I think that pivot platforms have a very specific purpose in my mind. The pivot platform teaches the dog how to shift his rear end with you when you are moving in any direction. That's the foundation skill. The pivots on a pivot platform are the foundation for heelwork and the dog remaining in heel while you are moving in any direction. That's a very specific purpose for a very specific prop, and I think that that can be met pretty quickly.
I think the pivot platform is one that most people tend to stay on for far too long and may not fully understand the process of removing it, and that's one of the reasons they stay on it for far too long. But that's a prop I think you could easily remove within a half a dozen sessions.
Whereas props for a front behavior I think are a little bit more difficult, and so I would keep those props in place for quite a bit longer than that. And I would bring them back in on occasion. And the prop platform — you can bring that in on occasion. Believe me, the dog loves it when you bring a prop back in on occasion. It builds their confidence, it increases the rate of reward, and so it helps maintain that behavior.
But I think that the pivot platform specifically, if we stay with it too long, it's very difficult for the dog to work pivots without it. Because the platform is a piece of the behavior that "How can I possibly do a pivot if there's no place to put my front feet?" And so the dog thinks of that as the behavior.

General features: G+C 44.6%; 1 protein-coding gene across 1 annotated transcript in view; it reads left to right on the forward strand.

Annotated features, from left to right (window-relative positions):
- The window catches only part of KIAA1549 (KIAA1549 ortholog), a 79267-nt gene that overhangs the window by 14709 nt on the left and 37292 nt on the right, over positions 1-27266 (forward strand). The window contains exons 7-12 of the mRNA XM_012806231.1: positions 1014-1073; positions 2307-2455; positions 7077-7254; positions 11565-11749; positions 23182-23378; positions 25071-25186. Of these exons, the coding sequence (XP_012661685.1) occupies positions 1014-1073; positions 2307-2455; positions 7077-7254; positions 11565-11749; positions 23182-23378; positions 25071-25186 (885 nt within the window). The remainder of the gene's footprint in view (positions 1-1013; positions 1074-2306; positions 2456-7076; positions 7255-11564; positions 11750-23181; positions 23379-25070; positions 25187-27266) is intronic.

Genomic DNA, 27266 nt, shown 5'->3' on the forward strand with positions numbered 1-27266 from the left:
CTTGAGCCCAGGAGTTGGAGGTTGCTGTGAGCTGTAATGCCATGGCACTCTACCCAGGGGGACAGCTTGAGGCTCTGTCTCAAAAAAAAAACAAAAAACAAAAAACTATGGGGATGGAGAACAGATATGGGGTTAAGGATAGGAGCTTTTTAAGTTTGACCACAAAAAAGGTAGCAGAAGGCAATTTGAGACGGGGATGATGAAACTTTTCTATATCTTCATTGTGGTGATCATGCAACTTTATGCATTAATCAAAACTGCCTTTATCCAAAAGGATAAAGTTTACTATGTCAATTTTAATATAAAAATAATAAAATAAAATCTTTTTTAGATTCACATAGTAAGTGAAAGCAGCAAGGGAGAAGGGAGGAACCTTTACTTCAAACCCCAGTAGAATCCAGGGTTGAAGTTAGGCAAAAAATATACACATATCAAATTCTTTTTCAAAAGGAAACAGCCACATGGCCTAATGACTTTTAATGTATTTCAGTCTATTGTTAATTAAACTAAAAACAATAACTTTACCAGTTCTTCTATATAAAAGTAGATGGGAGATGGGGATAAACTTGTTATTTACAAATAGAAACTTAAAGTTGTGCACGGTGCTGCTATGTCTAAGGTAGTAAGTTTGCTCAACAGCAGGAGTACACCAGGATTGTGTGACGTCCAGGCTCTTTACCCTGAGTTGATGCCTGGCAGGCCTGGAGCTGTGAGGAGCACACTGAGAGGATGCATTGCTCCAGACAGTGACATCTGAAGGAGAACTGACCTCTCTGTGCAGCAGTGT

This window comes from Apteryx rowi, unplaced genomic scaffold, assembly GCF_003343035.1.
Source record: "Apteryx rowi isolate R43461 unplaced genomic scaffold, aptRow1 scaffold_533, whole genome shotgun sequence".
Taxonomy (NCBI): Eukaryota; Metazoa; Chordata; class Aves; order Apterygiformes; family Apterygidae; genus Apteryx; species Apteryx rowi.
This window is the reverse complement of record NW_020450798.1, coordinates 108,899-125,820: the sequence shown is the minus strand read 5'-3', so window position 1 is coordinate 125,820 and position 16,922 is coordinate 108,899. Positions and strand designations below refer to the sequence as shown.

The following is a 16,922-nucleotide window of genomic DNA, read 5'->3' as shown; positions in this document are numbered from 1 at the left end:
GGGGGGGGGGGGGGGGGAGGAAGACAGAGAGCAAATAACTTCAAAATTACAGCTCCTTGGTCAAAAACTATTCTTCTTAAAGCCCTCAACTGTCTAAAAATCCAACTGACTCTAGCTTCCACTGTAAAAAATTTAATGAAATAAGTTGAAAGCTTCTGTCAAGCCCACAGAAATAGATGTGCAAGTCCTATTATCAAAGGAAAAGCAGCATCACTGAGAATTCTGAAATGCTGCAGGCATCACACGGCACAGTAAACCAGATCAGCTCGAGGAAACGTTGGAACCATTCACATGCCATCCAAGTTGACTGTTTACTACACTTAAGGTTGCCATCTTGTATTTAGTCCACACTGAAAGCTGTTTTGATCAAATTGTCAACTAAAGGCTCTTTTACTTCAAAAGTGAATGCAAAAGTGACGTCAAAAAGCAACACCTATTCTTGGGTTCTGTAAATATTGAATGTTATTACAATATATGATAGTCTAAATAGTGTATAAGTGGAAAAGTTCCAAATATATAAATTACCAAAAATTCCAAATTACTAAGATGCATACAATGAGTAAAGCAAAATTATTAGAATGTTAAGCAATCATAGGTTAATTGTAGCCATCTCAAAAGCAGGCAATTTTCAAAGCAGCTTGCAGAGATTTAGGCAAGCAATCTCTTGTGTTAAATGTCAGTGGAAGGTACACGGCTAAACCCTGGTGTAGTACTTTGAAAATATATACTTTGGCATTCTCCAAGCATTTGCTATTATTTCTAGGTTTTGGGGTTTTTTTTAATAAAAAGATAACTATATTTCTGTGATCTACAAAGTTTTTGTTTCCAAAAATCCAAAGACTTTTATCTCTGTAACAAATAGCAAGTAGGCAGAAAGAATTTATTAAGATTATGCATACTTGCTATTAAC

They don't know the end result. They don't know we're trying to teach "Stay and heel when I make a left turn." That's not what is going on in their mind. They're thinking, "Keep my feet on this thing, keep my feet on this thing, keep my feet on this thing." And so when we keep that prop in place for a long time and then we remove that prop, there's no place for the dog to put his feet, so he can't possibly do the behavior.
That's an example that I think we tend to stay with the prop too long. And fronts we probably tend to remove it too early. So there's the answer to my "That depends."
Melissa Breau: That's all right. I only pulled fronts out because that's what I was working on before this.
Julie Flanery: There you go.
Melissa Breau: That was my last training session. You started to talk about the process for fading the prop, that you name it first, name the behavior first. Let's talk about that a little bit more. How do you go about … what are the big pieces in removing a prop from a behavior?
Julie Flanery: I think of three major steps, and in the workshop we're going to be going over the step-by-steps, and what you might expect, and how to do it for different props.
But before we remove the prop, remember the prop is a cue. Having the prop there tells the dog what to do. So before I remove a prop, I need to transfer that cue to a new cue. Some people might choose to use a throwaway cue. I don't. I use my final behavior cue.
I start to add the cue while the dog is still on the prop. Once I've done that, I can start the process of physically removing the prop, and that process is twofold. In that process I'm both what I call ping-ponging the prop. I'm working with and without the prop, both in the same session. And the way that we remove a prop mid-session is very specific to that prop. So the way I remove a platform is different than the way I remove a training gate, but in both cases, and in all cases of props, when we start that removal process, we want to ping-pong with and without, all within the same session. And again, we're using our cue that we previously attached to the behavior when the prop was in place.